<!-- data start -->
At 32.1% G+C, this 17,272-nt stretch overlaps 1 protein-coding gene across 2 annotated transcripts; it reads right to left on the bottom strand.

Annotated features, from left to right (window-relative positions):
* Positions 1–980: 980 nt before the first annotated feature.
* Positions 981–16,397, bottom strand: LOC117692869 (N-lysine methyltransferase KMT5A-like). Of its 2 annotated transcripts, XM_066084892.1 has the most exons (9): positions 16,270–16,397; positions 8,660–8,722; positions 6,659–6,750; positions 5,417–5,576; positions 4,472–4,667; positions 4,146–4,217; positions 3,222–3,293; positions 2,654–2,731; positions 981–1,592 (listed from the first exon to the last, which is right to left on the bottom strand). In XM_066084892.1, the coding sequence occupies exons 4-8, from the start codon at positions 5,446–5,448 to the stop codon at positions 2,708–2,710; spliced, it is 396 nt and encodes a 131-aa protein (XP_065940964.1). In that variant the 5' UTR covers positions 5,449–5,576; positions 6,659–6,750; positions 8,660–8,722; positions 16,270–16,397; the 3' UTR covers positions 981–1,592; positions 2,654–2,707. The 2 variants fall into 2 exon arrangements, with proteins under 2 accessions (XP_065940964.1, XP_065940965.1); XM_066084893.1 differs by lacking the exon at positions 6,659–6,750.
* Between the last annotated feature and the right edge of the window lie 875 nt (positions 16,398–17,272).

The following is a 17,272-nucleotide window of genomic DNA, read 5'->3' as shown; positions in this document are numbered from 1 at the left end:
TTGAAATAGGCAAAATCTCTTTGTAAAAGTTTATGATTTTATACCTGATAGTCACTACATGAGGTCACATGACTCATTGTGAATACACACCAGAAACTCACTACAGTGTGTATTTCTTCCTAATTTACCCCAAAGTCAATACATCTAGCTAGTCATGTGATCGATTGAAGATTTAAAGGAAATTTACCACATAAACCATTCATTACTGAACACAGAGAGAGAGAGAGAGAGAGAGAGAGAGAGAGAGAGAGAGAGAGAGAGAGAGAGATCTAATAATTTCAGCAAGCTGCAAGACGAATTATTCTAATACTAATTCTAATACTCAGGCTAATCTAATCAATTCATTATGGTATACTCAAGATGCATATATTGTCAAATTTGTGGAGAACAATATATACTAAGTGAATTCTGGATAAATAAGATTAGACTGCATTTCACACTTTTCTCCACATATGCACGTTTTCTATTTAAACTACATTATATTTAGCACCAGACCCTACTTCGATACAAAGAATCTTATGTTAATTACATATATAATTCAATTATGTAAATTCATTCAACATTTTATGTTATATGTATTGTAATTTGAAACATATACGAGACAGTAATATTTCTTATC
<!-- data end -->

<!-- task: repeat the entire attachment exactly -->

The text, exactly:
At 32.1% G+C, this 17,272-nt stretch overlaps 1 protein-coding gene across 2 annotated transcripts; it reads right to left on the bottom strand.

Annotated features, from left to right (window-relative positions):
* Positions 1–980: 980 nt before the first annotated feature.
* Positions 981–16,397, bottom strand: LOC117692869 (N-lysine methyltransferase KMT5A-like). Of its 2 annotated transcripts, XM_066084892.1 has the most exons (9): positions 16,270–16,397; positions 8,660–8,722; positions 6,659–6,750; positions 5,417–5,576; positions 4,472–4,667; positions 4,146–4,217; positions 3,222–3,293; positions 2,654–2,731; positions 981–1,592 (listed from the first exon to the last, which is right to left on the bottom strand). In XM_066084892.1, the coding sequence occupies exons 4-8, from the start codon at positions 5,446–5,448 to the stop codon at positions 2,708–2,710; spliced, it is 396 nt and encodes a 131-aa protein (XP_065940964.1). In that variant the 5' UTR covers positions 5,449–5,576; positions 6,659–6,750; positions 8,660–8,722; positions 16,270–16,397; the 3' UTR covers positions 981–1,592; positions 2,654–2,707. The 2 variants fall into 2 exon arrangements, with proteins under 2 accessions (XP_065940964.1, XP_065940965.1); XM_066084893.1 differs by lacking the exon at positions 6,659–6,750.
* Between the last annotated feature and the right edge of the window lie 875 nt (positions 16,398–17,272).

The following is a 17,272-nucleotide window of genomic DNA, read 5'->3' as shown; positions in this document are numbered from 1 at the left end:
TTGAAATAGGCAAAATCTCTTTGTAAAAGTTTATGATTTTATACCTGATAGTCACTACATGAGGTCACATGACTCATTGTGAATACACACCAGAAACTCACTACAGTGTGTATTTCTTCCTAATTTACCCCAAAGTCAATACATCTAGCTAGTCATGTGATCGATTGAAGATTTAAAGGAAATTTACCACATAAACCATTCATTACTGAACACAGAGAGAGAGAGAGAGAGAGAGAGAGAGAGAGAGAGAGAGAGAGAGAGAGAGAGATCTAATAATTTCAGCAAGCTGCAAGACGAATTATTCTAATACTAATTCTAATACTCAGGCTAATCTAATCAATTCATTATGGTATACTCAAGATGCATATATTGTCAAATTTGTGGAGAACAATATATACTAAGTGAATTCTGGATAAATAAGATTAGACTGCATTTCACACTTTTCTCCACATATGCACGTTTTCTATTTAAACTACATTATATTTAGCACCAGACCCTACTTCGATACAAAGAATCTTATGTTAATTACATATATAATTCAATTATGTAAATTCATTCAACATTTTATGTTATATGTATTGTAATTTGAAACATATACGAGACAGTAATATTTCTTATC